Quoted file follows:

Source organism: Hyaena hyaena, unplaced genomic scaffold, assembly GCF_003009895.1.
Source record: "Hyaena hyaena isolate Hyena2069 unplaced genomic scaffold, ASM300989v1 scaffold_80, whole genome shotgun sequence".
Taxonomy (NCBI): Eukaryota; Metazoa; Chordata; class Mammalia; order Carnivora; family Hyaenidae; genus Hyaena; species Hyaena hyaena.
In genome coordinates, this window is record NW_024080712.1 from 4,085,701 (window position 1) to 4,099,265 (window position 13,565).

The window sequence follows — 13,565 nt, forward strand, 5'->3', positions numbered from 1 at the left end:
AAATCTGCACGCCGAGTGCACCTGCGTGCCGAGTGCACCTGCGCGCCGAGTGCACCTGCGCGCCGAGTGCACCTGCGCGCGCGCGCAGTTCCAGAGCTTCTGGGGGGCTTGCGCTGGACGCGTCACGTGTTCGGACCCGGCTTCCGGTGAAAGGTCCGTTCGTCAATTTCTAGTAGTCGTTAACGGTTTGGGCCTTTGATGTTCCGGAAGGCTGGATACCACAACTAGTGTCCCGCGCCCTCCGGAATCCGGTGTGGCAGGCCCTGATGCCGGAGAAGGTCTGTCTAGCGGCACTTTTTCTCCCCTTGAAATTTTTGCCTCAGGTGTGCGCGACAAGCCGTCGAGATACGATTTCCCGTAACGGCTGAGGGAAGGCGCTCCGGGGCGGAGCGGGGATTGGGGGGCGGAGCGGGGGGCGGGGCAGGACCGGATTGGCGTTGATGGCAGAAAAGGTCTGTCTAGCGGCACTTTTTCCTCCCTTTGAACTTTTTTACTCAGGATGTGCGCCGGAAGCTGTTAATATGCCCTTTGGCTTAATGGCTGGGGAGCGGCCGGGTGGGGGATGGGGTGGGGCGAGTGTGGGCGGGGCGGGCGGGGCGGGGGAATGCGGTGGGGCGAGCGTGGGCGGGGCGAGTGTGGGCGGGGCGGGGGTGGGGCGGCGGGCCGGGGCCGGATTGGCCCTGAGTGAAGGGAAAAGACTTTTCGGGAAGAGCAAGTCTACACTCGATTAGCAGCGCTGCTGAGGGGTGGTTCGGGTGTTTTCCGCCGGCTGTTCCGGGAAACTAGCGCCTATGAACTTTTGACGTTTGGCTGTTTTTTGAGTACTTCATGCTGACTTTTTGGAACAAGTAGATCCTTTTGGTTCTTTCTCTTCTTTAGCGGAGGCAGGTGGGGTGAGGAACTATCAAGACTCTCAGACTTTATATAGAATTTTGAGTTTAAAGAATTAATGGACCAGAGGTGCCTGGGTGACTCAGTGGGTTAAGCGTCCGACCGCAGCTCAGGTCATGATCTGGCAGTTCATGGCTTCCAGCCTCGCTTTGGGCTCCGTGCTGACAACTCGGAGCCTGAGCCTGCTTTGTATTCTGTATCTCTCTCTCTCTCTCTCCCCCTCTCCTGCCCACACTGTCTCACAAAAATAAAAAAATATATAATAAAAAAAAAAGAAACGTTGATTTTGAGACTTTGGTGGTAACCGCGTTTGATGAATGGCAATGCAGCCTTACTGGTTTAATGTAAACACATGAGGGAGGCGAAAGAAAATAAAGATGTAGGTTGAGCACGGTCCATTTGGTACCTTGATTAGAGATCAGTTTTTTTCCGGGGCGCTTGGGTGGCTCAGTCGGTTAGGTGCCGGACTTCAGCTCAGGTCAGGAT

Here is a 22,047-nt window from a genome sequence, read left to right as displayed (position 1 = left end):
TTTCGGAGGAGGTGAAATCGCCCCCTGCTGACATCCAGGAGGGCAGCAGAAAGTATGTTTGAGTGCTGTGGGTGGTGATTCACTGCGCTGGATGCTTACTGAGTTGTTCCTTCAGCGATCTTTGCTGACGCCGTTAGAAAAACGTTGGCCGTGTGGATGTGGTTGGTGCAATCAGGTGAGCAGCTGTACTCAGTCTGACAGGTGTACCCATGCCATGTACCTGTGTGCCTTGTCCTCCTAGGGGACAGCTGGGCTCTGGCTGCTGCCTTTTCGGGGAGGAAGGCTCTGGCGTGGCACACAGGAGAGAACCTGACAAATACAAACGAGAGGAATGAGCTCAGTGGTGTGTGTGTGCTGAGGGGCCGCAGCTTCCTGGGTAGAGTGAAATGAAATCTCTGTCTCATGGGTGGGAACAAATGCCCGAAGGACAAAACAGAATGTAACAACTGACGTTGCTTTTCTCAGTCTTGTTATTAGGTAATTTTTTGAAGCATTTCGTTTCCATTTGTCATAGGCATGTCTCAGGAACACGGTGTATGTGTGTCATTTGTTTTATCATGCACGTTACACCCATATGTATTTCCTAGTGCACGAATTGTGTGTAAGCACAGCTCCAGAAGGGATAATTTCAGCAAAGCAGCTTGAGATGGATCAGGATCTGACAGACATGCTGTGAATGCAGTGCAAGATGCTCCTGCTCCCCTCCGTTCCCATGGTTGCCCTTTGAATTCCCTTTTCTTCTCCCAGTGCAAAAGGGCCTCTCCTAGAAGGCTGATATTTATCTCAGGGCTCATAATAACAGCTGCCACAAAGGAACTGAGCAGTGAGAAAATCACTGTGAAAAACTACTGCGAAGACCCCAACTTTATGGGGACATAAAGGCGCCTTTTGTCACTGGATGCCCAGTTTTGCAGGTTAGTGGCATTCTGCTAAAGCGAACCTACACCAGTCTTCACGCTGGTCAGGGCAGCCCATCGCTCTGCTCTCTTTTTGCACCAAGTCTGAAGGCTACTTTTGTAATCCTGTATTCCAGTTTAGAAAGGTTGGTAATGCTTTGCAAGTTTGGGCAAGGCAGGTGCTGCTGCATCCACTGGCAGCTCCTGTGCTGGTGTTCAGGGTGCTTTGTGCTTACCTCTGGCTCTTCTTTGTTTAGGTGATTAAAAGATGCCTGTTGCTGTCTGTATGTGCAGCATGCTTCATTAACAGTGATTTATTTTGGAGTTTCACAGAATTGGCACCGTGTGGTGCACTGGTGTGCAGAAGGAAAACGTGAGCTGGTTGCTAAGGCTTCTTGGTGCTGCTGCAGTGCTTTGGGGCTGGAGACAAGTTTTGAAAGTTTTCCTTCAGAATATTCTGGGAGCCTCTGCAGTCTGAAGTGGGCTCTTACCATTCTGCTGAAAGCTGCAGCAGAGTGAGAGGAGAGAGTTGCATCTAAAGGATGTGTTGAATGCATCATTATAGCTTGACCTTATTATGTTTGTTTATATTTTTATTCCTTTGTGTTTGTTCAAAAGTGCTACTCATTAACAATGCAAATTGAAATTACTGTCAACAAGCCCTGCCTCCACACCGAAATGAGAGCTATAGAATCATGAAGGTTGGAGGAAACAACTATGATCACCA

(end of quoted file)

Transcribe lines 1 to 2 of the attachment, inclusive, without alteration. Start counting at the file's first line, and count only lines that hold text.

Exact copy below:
Source organism: Hyaena hyaena, unplaced genomic scaffold, assembly GCF_003009895.1.
Source record: "Hyaena hyaena isolate Hyena2069 unplaced genomic scaffold, ASM300989v1 scaffold_80, whole genome shotgun sequence".